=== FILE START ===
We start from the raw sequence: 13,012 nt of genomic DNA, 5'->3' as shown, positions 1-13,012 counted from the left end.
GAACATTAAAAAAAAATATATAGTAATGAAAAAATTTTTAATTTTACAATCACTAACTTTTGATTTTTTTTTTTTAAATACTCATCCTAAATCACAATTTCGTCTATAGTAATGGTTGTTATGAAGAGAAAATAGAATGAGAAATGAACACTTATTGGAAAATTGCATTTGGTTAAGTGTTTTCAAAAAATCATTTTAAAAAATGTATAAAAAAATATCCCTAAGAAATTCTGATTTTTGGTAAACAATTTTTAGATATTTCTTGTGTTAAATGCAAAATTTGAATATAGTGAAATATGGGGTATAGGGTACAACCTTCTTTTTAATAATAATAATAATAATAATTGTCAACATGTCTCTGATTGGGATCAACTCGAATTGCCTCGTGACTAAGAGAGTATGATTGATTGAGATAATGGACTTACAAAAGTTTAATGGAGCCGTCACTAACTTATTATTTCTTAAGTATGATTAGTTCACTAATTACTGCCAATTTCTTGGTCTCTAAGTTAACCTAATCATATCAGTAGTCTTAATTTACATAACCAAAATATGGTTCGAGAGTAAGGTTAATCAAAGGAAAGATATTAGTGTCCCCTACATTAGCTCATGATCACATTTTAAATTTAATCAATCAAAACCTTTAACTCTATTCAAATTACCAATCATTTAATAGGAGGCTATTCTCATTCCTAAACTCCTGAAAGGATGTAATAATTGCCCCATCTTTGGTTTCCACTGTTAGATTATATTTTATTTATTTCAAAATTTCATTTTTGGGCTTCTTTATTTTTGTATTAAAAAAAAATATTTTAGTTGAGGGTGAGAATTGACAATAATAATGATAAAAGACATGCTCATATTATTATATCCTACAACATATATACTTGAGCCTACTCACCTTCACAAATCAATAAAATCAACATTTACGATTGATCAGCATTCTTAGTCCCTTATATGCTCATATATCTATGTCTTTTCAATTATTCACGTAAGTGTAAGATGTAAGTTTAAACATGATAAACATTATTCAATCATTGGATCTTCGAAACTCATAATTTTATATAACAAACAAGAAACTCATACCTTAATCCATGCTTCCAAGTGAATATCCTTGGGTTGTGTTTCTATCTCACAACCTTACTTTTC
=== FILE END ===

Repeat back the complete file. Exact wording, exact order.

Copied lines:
We start from the raw sequence: 13,012 nt of genomic DNA, 5'->3' as shown, positions 1-13,012 counted from the left end.
GAACATTAAAAAAAAATATATAGTAATGAAAAAATTTTTAATTTTACAATCACTAACTTTTGATTTTTTTTTTTTAAATACTCATCCTAAATCACAATTTCGTCTATAGTAATGGTTGTTATGAAGAGAAAATAGAATGAGAAATGAACACTTATTGGAAAATTGCATTTGGTTAAGTGTTTTCAAAAAATCATTTTAAAAAATGTATAAAAAAATATCCCTAAGAAATTCTGATTTTTGGTAAACAATTTTTAGATATTTCTTGTGTTAAATGCAAAATTTGAATATAGTGAAATATGGGGTATAGGGTACAACCTTCTTTTTAATAATAATAATAATAATAATTGTCAACATGTCTCTGATTGGGATCAACTCGAATTGCCTCGTGACTAAGAGAGTATGATTGATTGAGATAATGGACTTACAAAAGTTTAATGGAGCCGTCACTAACTTATTATTTCTTAAGTATGATTAGTTCACTAATTACTGCCAATTTCTTGGTCTCTAAGTTAACCTAATCATATCAGTAGTCTTAATTTACATAACCAAAATATGGTTCGAGAGTAAGGTTAATCAAAGGAAAGATATTAGTGTCCCCTACATTAGCTCATGATCACATTTTAAATTTAATCAATCAAAACCTTTAACTCTATTCAAATTACCAATCATTTAATAGGAGGCTATTCTCATTCCTAAACTCCTGAAAGGATGTAATAATTGCCCCATCTTTGGTTTCCACTGTTAGATTATATTTTATTTATTTCAAAATTTCATTTTTGGGCTTCTTTATTTTTGTATTAAAAAAAAATATTTTAGTTGAGGGTGAGAATTGACAATAATAATGATAAAAGACATGCTCATATTATTATATCCTACAACATATATACTTGAGCCTACTCACCTTCACAAATCAATAAAATCAACATTTACGATTGATCAGCATTCTTAGTCCCTTATATGCTCATATATCTATGTCTTTTCAATTATTCACGTAAGTGTAAGATGTAAGTTTAAACATGATAAACATTATTCAATCATTGGATCTTCGAAACTCATAATTTTATATAACAAACAAGAAACTCATACCTTAATCCATGCTTCCAAGTGAATATCCTTGGGTTGTGTTTCTATCTCACAACCTTACTTTTC